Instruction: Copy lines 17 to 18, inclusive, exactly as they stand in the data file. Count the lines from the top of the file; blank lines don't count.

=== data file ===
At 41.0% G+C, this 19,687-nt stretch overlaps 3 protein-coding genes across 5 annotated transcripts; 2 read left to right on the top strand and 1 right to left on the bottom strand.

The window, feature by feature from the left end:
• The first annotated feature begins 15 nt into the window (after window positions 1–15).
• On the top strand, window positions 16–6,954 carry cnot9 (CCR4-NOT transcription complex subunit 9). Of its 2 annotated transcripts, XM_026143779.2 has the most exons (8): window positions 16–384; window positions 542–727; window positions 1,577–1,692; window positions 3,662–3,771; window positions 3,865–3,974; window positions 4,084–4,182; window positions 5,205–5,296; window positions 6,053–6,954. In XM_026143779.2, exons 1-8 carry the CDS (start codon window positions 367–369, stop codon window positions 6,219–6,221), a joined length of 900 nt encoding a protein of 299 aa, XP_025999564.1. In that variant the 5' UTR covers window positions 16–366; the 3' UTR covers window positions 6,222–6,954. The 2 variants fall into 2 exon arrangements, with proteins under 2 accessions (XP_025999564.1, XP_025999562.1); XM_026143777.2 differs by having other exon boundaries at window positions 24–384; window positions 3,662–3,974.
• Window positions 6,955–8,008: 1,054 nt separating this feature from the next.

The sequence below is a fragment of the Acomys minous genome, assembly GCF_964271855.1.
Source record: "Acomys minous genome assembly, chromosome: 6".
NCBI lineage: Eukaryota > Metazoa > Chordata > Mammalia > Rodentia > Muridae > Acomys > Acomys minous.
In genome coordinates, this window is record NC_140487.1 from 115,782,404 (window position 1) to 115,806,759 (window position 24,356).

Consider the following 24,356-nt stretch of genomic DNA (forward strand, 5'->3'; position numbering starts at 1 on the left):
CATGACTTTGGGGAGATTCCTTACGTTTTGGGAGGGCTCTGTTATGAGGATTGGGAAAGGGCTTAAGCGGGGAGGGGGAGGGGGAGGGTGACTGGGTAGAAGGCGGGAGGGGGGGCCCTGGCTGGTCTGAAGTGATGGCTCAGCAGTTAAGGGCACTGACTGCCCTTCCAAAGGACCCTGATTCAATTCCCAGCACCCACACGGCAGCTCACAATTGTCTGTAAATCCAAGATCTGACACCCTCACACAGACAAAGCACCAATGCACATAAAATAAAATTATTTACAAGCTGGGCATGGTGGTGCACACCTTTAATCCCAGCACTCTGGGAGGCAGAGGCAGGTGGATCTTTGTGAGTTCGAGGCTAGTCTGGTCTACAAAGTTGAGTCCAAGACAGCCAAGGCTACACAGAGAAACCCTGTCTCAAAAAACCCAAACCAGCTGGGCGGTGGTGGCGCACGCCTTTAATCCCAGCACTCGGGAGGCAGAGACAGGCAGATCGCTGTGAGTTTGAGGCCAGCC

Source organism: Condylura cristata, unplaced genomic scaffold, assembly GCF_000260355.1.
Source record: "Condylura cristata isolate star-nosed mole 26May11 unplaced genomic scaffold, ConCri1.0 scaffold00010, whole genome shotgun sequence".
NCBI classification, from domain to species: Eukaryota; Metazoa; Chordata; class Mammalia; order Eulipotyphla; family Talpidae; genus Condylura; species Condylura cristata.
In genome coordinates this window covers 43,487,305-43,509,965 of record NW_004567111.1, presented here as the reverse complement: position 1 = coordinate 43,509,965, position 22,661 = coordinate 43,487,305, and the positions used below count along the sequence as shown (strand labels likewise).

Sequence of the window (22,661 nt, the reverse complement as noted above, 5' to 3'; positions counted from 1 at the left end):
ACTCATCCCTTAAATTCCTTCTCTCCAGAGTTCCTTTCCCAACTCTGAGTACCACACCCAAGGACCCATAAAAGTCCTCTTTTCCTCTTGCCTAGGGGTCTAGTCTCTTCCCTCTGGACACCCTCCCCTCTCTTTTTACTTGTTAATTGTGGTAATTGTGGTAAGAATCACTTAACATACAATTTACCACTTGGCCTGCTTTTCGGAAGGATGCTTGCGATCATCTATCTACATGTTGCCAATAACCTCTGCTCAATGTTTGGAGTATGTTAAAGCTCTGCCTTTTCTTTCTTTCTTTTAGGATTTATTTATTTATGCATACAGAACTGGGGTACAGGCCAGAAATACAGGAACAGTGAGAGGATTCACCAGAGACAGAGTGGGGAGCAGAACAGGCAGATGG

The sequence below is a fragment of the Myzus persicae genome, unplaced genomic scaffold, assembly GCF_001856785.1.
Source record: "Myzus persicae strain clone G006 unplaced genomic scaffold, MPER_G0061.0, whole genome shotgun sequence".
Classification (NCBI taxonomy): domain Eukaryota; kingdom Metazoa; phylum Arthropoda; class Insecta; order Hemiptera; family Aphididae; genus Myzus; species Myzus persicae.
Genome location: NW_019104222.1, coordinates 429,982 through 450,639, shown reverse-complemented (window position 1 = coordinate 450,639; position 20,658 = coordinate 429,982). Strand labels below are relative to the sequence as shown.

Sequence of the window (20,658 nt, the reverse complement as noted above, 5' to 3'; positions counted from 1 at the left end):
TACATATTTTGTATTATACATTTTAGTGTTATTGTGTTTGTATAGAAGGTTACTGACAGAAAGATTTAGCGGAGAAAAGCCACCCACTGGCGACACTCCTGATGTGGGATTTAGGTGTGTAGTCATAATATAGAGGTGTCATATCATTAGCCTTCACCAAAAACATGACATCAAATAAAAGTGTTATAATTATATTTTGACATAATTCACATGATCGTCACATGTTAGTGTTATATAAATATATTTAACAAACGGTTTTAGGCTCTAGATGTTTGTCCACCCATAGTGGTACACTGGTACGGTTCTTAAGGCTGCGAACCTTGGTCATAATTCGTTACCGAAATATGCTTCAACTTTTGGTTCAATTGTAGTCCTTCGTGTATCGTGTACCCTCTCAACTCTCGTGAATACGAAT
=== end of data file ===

ACTCATCCCTTAAATTCCTTCTCTCCAGAGTTCCTTTCCCAACTCTGAGTACCACACCCAAGGACCCATAAAAGTCCTCTTTTCCTCTTGCCTAGGGGTCTAGTCTCTTCCCTCTGGACACCCTCCCCTCTCTTTTTACTTGTTAATTGTGGTAATTGTGGTAAGAATCACTTAACATACAATTTACCACTTGGCCTGCTTTTCGGAAGGATGCTTGCGATCATCTATCTACATGTTGCCAATAACCTCTGCTCAATGTTTGGAGTATGTTAAAGCTCTGCCTTTTCTTTCTTTCTTTTAGGATTTATTTATTTATGCATACAGAACTGGGGTACAGGCCAGAAATACAGGAACAGTGAGAGGATTCACCAGAGACAGAGTGGGGAGCAGAACAGGCAGATGG

The sequence below is a fragment of the Myzus persicae genome, unplaced genomic scaffold, assembly GCF_001856785.1.